This group researched how to facilitate the integration of West Indian children and families into Hartford-area schools. Students first reviewed policy documents and forms from Hartford Public Schools to identify existing programs. The group then conducted interviews with five school administrators and board of education officials who were responsible for enrolling newly arriving students. They also collected online and in-person surveys from people who emigrated from the West Indies and enrolled in United States’ schools. The survey focused on participants’ experience of integrating their student into the U.S. education system and solicited recommendations for services and programs that would have been helpful for their student. Team members also visited the Welcome Center for Hartford Public Schools to learn more about the enrollment process. The team found that current services included English Language Learning (ELL) for those who identified a primary language other than English on the Home Language Survey. However, since Patois is regarded by some as a dialect rather than a secondary language, not all students received the language assistance they needed. The group also found that other barriers were the different structures and cultures of the West Indian and U.S. school systems. To help children and families acclimate, the group recommended a buddy program for newly-arrived students, a mentor program for parents/guardians, and culturally-appropriate placement testing. To address the language nuances, the team proposed Standard English Language services and a direct question to capture an accurate number of speakers of Patois on the Home Language Survey. Students also suggested recruiting West Indian teachers, training teachers in cultural competency, and partnerships between community organizations and Hartford Parent University to provide services to a broader range of families.  Learn more at:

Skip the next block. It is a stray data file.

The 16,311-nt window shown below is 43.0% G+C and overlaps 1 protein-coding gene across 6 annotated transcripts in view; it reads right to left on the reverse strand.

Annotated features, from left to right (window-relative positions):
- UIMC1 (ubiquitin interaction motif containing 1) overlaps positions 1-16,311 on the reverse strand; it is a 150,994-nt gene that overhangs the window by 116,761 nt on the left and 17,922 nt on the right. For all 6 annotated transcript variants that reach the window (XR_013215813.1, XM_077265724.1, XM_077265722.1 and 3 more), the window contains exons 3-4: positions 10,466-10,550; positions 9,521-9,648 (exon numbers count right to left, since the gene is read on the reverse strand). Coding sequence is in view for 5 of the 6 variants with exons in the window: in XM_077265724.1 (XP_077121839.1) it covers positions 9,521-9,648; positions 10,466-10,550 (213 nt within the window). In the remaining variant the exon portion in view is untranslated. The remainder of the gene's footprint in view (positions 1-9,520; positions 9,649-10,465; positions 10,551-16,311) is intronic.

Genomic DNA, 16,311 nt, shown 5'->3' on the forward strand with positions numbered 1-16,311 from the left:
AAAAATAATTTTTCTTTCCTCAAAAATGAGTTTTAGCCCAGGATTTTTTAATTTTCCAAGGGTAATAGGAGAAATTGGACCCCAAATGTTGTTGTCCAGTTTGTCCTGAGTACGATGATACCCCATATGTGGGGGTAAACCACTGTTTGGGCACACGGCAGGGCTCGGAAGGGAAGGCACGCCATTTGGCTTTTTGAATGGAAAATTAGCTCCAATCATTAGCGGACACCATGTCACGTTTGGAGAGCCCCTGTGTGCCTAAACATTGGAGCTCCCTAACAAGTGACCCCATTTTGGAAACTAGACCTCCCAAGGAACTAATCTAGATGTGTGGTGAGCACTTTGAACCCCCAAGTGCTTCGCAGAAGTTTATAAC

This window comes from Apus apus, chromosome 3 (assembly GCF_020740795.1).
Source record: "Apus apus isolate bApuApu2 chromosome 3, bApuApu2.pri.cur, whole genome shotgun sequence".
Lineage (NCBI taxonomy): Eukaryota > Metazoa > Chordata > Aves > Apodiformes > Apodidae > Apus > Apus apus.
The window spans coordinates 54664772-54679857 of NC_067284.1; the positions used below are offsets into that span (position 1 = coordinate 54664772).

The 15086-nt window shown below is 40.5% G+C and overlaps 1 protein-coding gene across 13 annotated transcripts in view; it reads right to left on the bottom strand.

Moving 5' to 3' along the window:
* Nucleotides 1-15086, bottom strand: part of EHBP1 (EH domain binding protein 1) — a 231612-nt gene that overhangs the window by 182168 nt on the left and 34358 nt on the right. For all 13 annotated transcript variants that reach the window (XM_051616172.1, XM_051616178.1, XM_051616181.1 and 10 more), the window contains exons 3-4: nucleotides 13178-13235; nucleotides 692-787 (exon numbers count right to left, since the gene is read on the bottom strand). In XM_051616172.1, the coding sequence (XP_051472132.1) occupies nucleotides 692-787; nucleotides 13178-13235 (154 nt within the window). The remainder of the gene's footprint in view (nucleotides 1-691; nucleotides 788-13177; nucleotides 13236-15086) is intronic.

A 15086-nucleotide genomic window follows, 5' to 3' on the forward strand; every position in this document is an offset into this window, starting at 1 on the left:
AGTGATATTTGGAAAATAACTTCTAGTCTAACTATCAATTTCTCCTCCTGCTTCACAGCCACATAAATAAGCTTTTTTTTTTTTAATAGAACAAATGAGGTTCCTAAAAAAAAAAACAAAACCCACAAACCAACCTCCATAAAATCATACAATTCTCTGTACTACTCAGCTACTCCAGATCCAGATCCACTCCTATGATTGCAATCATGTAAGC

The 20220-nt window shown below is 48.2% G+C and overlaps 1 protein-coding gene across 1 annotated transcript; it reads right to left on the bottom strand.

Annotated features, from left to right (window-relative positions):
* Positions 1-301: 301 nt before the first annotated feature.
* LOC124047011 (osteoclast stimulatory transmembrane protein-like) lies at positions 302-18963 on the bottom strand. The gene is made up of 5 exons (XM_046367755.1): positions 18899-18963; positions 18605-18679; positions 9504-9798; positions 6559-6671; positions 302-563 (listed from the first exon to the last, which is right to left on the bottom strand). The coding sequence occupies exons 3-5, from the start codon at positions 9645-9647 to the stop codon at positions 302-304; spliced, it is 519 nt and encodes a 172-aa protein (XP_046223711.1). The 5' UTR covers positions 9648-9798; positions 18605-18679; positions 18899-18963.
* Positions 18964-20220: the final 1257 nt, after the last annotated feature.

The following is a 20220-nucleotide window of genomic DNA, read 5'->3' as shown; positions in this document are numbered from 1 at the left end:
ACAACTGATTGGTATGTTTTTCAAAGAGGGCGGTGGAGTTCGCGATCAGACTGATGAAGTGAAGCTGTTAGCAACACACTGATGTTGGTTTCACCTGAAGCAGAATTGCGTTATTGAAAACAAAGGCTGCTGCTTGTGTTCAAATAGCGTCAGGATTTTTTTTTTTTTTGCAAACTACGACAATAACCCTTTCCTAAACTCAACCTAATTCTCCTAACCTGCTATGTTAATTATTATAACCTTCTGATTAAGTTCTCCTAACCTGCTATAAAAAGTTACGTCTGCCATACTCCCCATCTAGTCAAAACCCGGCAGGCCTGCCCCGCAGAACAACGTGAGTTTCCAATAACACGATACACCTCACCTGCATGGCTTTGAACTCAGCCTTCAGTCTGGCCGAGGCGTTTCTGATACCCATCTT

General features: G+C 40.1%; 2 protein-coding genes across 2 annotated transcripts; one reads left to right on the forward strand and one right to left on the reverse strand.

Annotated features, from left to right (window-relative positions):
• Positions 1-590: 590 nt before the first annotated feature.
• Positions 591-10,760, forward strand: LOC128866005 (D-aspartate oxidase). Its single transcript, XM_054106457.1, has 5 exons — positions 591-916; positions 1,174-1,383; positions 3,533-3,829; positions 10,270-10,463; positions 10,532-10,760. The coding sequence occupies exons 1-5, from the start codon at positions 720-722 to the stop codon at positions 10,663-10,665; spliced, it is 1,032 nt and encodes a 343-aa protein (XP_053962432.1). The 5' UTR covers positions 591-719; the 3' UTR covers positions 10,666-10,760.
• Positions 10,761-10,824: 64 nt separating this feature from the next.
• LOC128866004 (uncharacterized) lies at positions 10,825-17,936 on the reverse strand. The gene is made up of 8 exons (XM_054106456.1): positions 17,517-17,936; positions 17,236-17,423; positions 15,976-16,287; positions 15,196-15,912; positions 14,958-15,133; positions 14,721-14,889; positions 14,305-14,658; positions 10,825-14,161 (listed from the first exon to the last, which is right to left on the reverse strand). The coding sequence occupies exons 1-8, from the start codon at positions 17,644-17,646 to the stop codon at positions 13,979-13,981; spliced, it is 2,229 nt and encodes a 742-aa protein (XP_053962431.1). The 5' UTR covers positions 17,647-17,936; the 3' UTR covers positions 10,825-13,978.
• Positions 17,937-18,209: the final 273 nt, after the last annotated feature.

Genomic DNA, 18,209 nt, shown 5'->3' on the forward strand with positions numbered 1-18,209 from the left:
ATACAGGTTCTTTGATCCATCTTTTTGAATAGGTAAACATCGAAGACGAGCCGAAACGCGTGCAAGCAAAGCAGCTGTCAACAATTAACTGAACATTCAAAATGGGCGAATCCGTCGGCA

Student Researchers: Shantal Birungi (Capital), Allen Bowin (Capital), Dawn King (Capital), Sydney Pagliocco (Trinity), and Elizabeth Rousseau (Trinity)